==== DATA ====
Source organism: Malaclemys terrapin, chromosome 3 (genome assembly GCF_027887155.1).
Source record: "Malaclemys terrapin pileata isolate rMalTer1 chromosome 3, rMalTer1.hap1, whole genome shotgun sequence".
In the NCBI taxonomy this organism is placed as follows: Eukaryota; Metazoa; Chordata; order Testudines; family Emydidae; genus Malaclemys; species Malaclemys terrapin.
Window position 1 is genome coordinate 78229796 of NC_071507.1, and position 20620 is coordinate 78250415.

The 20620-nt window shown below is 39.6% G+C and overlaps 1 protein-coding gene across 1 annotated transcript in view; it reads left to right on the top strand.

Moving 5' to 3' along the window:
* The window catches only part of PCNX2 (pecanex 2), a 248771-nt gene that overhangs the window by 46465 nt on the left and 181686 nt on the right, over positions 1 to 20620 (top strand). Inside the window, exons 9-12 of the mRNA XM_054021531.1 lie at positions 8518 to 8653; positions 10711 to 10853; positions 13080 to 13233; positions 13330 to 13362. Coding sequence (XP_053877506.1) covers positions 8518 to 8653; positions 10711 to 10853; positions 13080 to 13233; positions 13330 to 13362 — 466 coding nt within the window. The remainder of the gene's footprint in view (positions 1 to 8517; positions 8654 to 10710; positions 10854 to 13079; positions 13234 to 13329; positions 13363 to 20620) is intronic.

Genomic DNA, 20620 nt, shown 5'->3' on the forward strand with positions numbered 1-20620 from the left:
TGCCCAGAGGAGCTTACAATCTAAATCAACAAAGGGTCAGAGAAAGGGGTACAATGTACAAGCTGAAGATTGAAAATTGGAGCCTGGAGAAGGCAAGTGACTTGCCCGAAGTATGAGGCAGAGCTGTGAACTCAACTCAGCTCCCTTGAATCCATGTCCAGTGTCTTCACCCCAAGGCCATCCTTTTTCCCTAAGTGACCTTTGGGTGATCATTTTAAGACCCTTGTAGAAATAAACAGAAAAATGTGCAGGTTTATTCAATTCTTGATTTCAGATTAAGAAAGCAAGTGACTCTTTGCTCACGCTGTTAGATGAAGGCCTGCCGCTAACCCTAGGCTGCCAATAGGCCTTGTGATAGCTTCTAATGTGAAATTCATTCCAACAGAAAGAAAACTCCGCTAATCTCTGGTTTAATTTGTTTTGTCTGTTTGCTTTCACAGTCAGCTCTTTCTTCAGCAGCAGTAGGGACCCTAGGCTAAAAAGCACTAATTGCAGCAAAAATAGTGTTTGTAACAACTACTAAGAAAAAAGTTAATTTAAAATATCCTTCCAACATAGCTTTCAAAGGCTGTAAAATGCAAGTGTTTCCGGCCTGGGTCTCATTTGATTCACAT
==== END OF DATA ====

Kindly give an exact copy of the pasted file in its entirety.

Source organism: Malaclemys terrapin, chromosome 3 (genome assembly GCF_027887155.1).
Source record: "Malaclemys terrapin pileata isolate rMalTer1 chromosome 3, rMalTer1.hap1, whole genome shotgun sequence".
In the NCBI taxonomy this organism is placed as follows: Eukaryota; Metazoa; Chordata; order Testudines; family Emydidae; genus Malaclemys; species Malaclemys terrapin.
Window position 1 is genome coordinate 78229796 of NC_071507.1, and position 20620 is coordinate 78250415.

The 20620-nt window shown below is 39.6% G+C and overlaps 1 protein-coding gene across 1 annotated transcript in view; it reads left to right on the top strand.

Moving 5' to 3' along the window:
* The window catches only part of PCNX2 (pecanex 2), a 248771-nt gene that overhangs the window by 46465 nt on the left and 181686 nt on the right, over positions 1 to 20620 (top strand). Inside the window, exons 9-12 of the mRNA XM_054021531.1 lie at positions 8518 to 8653; positions 10711 to 10853; positions 13080 to 13233; positions 13330 to 13362. Coding sequence (XP_053877506.1) covers positions 8518 to 8653; positions 10711 to 10853; positions 13080 to 13233; positions 13330 to 13362 — 466 coding nt within the window. The remainder of the gene's footprint in view (positions 1 to 8517; positions 8654 to 10710; positions 10854 to 13079; positions 13234 to 13329; positions 13363 to 20620) is intronic.

Genomic DNA, 20620 nt, shown 5'->3' on the forward strand with positions numbered 1-20620 from the left:
TGCCCAGAGGAGCTTACAATCTAAATCAACAAAGGGTCAGAGAAAGGGGTACAATGTACAAGCTGAAGATTGAAAATTGGAGCCTGGAGAAGGCAAGTGACTTGCCCGAAGTATGAGGCAGAGCTGTGAACTCAACTCAGCTCCCTTGAATCCATGTCCAGTGTCTTCACCCCAAGGCCATCCTTTTTCCCTAAGTGACCTTTGGGTGATCATTTTAAGACCCTTGTAGAAATAAACAGAAAAATGTGCAGGTTTATTCAATTCTTGATTTCAGATTAAGAAAGCAAGTGACTCTTTGCTCACGCTGTTAGATGAAGGCCTGCCGCTAACCCTAGGCTGCCAATAGGCCTTGTGATAGCTTCTAATGTGAAATTCATTCCAACAGAAAGAAAACTCCGCTAATCTCTGGTTTAATTTGTTTTGTCTGTTTGCTTTCACAGTCAGCTCTTTCTTCAGCAGCAGTAGGGACCCTAGGCTAAAAAGCACTAATTGCAGCAAAAATAGTGTTTGTAACAACTACTAAGAAAAAAGTTAATTTAAAATATCCTTCCAACATAGCTTTCAAAGGCTGTAAAATGCAAGTGTTTCCGGCCTGGGTCTCATTTGATTCACAT